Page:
Wednesday, May 9, 2012

General Economics

Econ Comments & Analysis                                                                                            
WSJ | America and the Value of 'Earned Success'
I learned to appreciate the American free enterprise system by quitting a job in Spain.
WSJ | How We're Holding Back Broadband
Business investment has been lagging. That's one of the definitions of a slow-growth recovery. At an important wireless trade show in New Orleans this week, one of the few industries that has been producing gobs of investment might be tempted to rethink.
Bloomberg | Nobody Immune From Income Volatility, Even Rich
Over the past three decades, the highest incomes in the U.S. have risen dramatically, and that has appropriately received lots of attention. At the same time, however, these high incomes have also become much more volatile, and that has gone almost unnoticed.
WSJ | Can't Get No Respect
President Obama's regulatory agenda rarely inspires sympathy, but it does have its lighter moments when you have to feel sorry for the guy: No matter how much running room he gives to his crowd at the Environmental Protection Agency, they can never be happy.

The American | Public employee pensions don’t stimulate the economy
NIRS represents plan managers, pension actuaries, investment advisers, and public employee unions—all the folks who have an interest in keeping the current system going, even if it has generated trillions of dollars in unfunded liabilities for state and local governments.
Atlantic | Inequality: Is Our Hottest Economic Trend an Overrated Problem?
Income inequality remains remarkably prominent in political and policy debates nearly four-and-a-half years since the start of the Great Recession and less than six months from the consequential 2012 elections.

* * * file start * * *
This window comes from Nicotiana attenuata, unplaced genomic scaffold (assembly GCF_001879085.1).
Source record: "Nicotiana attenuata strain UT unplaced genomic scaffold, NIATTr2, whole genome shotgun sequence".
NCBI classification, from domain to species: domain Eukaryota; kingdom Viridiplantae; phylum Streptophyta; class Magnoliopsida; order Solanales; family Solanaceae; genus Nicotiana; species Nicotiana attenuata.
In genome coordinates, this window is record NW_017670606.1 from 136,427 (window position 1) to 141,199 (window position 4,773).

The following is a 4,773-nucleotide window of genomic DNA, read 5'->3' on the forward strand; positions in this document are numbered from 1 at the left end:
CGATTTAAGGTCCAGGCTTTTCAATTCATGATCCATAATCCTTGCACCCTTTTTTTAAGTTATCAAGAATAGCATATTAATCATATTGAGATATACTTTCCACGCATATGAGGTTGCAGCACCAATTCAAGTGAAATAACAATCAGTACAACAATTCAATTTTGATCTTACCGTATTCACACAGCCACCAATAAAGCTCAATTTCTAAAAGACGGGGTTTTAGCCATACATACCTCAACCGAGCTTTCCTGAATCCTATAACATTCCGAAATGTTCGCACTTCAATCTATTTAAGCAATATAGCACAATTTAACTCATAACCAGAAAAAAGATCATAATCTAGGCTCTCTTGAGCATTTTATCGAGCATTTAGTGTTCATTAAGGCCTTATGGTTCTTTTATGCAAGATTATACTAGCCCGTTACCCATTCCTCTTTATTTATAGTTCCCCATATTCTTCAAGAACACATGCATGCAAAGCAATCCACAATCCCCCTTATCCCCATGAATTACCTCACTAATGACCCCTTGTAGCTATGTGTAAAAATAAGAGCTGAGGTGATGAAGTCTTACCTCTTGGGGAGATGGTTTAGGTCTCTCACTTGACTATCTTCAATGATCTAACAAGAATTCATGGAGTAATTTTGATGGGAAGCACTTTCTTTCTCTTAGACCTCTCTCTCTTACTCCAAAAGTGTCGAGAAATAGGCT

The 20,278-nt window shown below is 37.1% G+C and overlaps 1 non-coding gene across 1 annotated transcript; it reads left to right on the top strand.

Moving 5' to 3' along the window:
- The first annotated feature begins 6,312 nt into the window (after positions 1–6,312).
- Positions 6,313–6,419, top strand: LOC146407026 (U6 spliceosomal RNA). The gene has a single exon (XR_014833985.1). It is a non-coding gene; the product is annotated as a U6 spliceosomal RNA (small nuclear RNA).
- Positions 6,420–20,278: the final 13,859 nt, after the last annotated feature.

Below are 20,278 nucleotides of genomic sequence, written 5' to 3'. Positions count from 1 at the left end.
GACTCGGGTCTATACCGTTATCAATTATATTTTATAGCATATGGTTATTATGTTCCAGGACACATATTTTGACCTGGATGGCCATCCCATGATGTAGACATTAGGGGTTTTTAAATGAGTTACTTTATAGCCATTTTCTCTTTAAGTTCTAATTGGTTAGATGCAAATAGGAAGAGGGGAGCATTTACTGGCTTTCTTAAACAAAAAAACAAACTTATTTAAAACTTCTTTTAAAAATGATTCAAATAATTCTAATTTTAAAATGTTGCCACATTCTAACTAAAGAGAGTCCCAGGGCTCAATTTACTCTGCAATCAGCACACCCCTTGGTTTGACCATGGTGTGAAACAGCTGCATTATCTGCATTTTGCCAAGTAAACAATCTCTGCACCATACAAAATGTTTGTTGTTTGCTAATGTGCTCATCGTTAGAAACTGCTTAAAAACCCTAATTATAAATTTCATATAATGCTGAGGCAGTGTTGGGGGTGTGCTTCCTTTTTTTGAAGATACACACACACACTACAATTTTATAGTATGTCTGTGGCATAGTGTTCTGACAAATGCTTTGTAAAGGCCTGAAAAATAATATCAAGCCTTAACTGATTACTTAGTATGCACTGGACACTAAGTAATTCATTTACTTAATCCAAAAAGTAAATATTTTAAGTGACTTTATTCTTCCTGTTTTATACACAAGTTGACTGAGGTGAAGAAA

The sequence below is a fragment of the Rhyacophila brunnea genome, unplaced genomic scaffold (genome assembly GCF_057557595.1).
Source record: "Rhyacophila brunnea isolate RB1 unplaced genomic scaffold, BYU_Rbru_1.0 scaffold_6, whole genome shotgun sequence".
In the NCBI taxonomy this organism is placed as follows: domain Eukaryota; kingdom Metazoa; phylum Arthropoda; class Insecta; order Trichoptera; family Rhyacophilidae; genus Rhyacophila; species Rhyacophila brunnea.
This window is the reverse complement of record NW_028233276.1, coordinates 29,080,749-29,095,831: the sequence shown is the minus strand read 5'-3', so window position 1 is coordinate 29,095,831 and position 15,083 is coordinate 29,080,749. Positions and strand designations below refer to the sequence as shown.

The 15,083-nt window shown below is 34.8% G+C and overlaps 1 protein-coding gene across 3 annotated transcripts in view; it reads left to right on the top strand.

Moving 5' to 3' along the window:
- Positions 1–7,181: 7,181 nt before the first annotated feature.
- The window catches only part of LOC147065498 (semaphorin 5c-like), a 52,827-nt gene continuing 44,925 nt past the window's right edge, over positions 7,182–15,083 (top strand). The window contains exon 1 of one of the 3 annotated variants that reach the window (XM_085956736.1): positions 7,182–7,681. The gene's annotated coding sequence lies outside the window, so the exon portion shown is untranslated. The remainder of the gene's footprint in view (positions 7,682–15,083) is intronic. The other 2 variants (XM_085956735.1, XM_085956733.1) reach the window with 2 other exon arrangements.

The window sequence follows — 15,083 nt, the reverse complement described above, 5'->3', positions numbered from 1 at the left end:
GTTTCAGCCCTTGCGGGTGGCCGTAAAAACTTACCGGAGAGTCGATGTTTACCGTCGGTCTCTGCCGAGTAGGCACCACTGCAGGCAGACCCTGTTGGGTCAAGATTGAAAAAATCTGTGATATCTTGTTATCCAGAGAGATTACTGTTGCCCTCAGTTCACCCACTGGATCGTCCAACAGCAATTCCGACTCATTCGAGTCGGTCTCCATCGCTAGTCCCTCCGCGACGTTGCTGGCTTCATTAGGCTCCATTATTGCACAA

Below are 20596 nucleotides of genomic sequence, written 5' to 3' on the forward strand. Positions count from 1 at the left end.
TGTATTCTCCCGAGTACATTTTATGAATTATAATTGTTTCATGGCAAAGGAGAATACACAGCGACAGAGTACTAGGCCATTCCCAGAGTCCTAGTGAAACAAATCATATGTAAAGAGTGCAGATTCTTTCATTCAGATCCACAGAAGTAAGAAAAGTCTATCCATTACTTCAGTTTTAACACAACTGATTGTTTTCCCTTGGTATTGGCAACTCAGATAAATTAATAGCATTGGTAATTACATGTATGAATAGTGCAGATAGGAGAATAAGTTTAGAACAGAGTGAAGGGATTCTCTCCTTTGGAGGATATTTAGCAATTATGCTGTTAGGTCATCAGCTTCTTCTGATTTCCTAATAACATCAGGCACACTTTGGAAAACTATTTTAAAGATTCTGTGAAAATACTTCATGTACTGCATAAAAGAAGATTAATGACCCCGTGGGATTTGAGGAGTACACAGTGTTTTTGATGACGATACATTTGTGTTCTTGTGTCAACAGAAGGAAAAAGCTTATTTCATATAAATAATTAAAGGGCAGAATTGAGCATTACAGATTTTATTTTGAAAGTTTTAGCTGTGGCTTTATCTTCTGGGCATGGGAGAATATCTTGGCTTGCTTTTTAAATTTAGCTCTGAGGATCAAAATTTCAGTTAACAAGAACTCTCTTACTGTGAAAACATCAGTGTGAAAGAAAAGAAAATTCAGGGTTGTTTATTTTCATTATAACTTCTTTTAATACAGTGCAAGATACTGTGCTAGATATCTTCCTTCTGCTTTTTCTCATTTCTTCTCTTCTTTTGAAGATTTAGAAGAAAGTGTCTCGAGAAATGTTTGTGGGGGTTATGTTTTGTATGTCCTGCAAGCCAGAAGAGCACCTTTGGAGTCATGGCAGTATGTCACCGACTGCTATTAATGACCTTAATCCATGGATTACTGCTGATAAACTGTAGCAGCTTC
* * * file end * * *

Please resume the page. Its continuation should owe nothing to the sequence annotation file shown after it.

Health Care

Econ Comments & Analysis                                                                                            
Real Clear Markets | The Obama Health Plan Will Squeeze the Middle Class
President Obama promised that the brunt of any financial reckoning will fall mostly only on those making more than $250,000 annually. Under his healthcare plan, the economic agony starts at income levels that fall much lower than that.


WSJ | Fed's Dudley: US Monetary Policy Focus Domestically Driven
The globalized nature of the world economy calls for broader coordination between economic policy makers and other regulators, a top Federal Reserve official said Tuesday, in remarks that reiterated the U.S. central bank only pursues its actions in line with domestic considerations.

Econ Comments & Analysis                                                                                            
Market Watch | Emerging markets to shadow U.S., Europe
Industrial production is stalling in India, and its credit rating may be downgraded to junk. Power consumption in China has slowed to about half of last year’s level, while consumer price inflation remains stubbornly high.


Econ Comments & Analysis                                                                                            
Politico | What can the U.S. learn from European austerity?
There aren’t direct parallels between the European austerity measures and what’s being proposed for the United States, but there are connections.
Washington Times | Congress should do the two-step in tackling tax policy
“Fiscal cliff.” “Taxmageddon.” Whatever you call it, it’s really bad - and it’s looming over America’s economy and its taxpayers.
Politico | CEOs: Don’t raise taxes on dividends